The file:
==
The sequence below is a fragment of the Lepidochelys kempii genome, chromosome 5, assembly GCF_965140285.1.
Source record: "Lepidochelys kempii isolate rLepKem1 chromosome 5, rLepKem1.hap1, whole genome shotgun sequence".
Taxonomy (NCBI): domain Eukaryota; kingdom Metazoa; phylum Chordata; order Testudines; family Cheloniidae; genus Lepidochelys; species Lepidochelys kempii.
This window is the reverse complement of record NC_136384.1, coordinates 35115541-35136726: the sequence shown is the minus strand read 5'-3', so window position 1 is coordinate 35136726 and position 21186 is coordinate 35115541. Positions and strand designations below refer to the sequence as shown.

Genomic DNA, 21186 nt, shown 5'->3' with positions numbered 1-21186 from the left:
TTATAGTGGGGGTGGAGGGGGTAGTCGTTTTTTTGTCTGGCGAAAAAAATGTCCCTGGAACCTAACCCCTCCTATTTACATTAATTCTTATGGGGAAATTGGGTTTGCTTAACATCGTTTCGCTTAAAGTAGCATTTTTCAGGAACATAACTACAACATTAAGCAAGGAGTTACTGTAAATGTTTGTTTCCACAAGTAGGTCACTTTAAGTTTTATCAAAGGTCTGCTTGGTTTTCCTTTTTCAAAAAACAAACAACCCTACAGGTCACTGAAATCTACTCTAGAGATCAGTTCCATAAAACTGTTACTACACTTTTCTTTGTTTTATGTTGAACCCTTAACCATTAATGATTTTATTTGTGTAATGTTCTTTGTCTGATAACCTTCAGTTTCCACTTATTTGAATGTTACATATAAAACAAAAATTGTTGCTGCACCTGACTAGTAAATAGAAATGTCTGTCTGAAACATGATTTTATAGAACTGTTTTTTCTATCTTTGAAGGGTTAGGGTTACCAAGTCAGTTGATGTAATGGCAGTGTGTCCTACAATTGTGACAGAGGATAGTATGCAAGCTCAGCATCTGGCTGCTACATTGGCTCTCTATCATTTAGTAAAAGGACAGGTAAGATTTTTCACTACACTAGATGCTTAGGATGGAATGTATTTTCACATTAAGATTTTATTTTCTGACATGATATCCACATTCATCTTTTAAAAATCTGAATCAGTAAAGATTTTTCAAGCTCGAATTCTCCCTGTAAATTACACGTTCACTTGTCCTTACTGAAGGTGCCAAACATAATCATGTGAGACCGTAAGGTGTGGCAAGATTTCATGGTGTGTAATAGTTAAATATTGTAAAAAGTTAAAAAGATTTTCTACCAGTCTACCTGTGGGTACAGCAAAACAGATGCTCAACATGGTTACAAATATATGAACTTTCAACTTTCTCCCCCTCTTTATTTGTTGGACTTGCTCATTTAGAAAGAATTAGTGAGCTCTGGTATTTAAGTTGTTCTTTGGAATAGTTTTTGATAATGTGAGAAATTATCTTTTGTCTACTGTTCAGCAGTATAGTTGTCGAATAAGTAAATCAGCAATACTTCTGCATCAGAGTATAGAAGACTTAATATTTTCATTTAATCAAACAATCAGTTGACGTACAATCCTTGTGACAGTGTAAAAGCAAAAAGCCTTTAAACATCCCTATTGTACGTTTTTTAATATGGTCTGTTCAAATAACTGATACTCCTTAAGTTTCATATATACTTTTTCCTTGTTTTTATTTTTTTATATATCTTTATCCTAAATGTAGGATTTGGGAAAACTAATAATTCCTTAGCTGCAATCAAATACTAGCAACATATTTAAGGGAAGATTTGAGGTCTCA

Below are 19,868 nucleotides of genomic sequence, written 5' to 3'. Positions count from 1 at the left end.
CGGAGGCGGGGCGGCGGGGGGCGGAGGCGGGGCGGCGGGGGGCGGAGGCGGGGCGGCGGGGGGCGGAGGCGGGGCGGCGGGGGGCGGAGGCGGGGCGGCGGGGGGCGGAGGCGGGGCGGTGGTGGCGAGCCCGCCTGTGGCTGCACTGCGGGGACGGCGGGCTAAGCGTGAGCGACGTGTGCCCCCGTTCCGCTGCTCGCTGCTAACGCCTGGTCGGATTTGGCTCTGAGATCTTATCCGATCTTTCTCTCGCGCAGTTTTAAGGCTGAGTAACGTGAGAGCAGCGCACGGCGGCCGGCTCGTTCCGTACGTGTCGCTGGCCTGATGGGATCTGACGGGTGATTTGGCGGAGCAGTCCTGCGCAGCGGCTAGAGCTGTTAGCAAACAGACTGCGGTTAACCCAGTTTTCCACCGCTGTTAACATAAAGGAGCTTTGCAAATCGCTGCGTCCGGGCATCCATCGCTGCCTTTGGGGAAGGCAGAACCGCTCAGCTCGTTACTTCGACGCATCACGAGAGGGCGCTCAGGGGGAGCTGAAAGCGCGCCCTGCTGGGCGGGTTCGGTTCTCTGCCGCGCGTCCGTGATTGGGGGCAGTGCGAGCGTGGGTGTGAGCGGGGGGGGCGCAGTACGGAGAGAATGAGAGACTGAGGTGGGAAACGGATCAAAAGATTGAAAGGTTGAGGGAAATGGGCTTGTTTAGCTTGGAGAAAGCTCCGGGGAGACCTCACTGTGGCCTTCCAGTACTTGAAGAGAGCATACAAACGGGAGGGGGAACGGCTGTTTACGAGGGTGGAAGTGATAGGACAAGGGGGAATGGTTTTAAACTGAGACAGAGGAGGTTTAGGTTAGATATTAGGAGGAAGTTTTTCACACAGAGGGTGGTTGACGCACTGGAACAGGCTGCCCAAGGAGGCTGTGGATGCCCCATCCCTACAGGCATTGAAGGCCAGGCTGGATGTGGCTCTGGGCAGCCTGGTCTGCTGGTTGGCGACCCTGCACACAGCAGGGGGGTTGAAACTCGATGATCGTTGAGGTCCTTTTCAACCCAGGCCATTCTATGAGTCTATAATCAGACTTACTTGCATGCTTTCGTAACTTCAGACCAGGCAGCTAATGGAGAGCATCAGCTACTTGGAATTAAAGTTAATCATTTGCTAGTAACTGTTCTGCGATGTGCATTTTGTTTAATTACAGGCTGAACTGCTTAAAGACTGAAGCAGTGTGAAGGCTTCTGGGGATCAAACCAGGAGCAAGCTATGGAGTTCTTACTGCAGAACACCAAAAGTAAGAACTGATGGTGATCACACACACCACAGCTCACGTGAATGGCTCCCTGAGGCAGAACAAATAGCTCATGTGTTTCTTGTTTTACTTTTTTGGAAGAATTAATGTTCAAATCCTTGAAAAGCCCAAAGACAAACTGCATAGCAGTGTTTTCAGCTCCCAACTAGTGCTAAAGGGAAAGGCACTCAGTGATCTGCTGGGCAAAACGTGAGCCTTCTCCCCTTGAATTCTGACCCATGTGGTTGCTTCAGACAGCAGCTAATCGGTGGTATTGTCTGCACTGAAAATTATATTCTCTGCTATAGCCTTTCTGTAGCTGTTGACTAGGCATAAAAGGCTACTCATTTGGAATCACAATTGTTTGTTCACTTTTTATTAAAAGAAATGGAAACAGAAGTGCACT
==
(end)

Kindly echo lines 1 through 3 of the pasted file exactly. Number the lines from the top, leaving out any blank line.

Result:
The sequence below is a fragment of the Lepidochelys kempii genome, chromosome 5, assembly GCF_965140285.1.
Source record: "Lepidochelys kempii isolate rLepKem1 chromosome 5, rLepKem1.hap1, whole genome shotgun sequence".
Taxonomy (NCBI): domain Eukaryota; kingdom Metazoa; phylum Chordata; order Testudines; family Cheloniidae; genus Lepidochelys; species Lepidochelys kempii.